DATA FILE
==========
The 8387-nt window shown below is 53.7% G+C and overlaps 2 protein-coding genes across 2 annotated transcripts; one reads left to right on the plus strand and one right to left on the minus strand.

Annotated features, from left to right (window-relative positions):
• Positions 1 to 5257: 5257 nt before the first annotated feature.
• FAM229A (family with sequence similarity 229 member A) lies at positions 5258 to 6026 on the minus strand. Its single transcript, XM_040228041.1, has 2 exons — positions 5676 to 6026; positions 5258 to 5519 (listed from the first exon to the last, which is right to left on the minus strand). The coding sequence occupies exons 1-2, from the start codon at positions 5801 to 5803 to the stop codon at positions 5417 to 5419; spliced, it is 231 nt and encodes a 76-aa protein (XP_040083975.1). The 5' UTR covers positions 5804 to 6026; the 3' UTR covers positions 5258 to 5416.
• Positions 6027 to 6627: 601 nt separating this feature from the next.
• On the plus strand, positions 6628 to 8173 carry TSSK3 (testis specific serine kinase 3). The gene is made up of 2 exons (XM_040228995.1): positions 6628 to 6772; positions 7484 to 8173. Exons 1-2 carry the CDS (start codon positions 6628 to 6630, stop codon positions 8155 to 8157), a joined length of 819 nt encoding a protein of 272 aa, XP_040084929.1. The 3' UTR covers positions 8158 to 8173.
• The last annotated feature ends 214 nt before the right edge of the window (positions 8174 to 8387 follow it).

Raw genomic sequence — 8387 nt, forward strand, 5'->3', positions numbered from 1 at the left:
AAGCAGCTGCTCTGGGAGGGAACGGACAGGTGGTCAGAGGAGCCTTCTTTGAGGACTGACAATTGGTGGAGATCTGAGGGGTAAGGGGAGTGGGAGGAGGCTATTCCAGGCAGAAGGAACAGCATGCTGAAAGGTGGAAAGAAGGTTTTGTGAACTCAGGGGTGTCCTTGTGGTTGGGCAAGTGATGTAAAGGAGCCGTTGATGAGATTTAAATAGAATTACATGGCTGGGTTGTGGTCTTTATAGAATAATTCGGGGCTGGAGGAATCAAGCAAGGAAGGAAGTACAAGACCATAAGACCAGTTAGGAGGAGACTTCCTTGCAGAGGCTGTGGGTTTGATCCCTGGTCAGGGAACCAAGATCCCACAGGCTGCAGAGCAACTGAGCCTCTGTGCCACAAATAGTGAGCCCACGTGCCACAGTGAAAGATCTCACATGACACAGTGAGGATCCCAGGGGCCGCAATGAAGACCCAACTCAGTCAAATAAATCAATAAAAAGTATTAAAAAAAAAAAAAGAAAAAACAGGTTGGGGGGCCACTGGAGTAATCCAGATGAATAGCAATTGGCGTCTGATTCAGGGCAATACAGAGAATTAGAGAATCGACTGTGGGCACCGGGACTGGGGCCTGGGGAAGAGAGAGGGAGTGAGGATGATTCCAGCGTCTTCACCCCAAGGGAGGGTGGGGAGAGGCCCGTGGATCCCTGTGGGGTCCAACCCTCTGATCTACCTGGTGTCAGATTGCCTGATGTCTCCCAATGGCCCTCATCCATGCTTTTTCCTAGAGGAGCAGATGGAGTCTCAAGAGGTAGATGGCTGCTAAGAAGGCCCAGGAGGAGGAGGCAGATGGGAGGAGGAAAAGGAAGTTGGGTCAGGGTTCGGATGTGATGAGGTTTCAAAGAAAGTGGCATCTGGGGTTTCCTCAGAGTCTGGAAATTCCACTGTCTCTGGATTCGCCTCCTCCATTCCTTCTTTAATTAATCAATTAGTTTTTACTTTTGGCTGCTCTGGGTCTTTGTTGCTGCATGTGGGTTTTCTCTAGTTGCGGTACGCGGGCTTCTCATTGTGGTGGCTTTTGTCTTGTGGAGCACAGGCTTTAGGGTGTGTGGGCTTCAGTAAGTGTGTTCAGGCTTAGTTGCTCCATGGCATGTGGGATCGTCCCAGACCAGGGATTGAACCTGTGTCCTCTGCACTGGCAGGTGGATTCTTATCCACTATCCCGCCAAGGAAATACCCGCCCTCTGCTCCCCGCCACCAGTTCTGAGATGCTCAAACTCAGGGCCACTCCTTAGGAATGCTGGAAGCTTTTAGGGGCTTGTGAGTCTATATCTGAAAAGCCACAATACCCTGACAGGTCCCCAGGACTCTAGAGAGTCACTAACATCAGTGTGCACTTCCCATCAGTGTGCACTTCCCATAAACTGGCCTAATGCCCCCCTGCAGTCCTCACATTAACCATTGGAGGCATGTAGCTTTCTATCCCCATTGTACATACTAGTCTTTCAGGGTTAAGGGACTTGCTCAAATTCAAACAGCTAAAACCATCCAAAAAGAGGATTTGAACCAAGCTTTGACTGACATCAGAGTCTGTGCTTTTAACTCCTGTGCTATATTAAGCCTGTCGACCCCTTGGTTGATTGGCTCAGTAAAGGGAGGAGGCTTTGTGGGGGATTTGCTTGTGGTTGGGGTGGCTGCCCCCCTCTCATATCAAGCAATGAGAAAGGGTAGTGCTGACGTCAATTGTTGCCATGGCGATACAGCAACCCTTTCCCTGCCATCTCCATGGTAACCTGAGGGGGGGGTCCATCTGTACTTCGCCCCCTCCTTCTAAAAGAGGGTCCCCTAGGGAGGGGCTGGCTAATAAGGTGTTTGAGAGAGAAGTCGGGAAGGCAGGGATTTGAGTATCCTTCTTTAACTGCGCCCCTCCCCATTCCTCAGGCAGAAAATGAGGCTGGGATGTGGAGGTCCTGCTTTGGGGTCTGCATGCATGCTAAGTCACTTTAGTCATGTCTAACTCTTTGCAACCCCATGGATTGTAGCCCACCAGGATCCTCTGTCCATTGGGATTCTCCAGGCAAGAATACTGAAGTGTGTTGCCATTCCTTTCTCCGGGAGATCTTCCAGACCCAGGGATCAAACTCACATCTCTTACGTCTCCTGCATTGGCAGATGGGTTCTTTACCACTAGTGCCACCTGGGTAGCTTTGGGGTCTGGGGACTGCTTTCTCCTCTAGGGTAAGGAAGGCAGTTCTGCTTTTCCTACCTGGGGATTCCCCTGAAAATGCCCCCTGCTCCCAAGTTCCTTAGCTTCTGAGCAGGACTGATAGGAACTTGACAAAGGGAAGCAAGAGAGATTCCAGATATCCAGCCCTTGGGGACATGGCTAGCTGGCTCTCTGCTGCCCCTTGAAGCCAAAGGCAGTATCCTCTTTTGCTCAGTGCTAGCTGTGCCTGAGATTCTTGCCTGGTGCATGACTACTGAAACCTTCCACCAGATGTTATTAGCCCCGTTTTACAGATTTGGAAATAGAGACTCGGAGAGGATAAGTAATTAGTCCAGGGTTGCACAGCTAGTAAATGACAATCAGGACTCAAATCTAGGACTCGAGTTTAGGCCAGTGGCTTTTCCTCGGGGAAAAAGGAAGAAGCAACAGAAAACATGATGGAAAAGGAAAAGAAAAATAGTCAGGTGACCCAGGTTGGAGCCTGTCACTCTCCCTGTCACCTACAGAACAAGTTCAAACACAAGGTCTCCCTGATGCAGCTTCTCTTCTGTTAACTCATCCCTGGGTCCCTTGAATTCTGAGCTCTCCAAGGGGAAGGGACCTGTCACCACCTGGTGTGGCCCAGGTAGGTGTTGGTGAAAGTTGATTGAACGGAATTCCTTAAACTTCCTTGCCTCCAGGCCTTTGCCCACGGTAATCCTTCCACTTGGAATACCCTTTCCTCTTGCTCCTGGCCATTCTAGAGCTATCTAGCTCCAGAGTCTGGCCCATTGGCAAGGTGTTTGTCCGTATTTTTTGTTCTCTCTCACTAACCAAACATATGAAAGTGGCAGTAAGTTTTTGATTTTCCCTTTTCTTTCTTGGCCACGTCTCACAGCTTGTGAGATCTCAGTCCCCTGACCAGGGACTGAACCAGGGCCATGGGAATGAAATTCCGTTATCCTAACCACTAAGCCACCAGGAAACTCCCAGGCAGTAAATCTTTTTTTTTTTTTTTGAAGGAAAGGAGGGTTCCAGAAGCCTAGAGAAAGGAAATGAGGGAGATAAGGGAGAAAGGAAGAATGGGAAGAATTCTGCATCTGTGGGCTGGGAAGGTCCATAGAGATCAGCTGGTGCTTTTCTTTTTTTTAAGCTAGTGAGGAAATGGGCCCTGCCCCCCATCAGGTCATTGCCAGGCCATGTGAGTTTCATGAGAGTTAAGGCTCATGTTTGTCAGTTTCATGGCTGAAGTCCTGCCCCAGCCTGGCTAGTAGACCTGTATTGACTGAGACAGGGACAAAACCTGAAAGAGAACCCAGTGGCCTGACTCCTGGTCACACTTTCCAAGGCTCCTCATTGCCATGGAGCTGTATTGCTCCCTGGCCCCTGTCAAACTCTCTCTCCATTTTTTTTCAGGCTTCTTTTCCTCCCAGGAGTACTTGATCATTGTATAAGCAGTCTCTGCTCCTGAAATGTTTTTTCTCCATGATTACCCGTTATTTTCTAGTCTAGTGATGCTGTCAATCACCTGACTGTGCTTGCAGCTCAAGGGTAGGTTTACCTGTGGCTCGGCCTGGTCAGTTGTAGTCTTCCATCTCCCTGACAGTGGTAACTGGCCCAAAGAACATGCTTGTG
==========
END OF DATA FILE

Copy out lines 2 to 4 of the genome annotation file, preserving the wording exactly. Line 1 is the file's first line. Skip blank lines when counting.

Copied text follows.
Annotated features, from left to right (window-relative positions):
• Positions 1 to 5257: 5257 nt before the first annotated feature.
• FAM229A (family with sequence similarity 229 member A) lies at positions 5258 to 6026 on the minus strand. Its single transcript, XM_040228041.1, has 2 exons — positions 5676 to 6026; positions 5258 to 5519 (listed from the first exon to the last, which is right to left on the minus strand). The coding sequence occupies exons 1-2, from the start codon at positions 5801 to 5803 to the stop codon at positions 5417 to 5419; spliced, it is 231 nt and encodes a 76-aa protein (XP_040083975.1). The 5' UTR covers positions 5804 to 6026; the 3' UTR covers positions 5258 to 5416.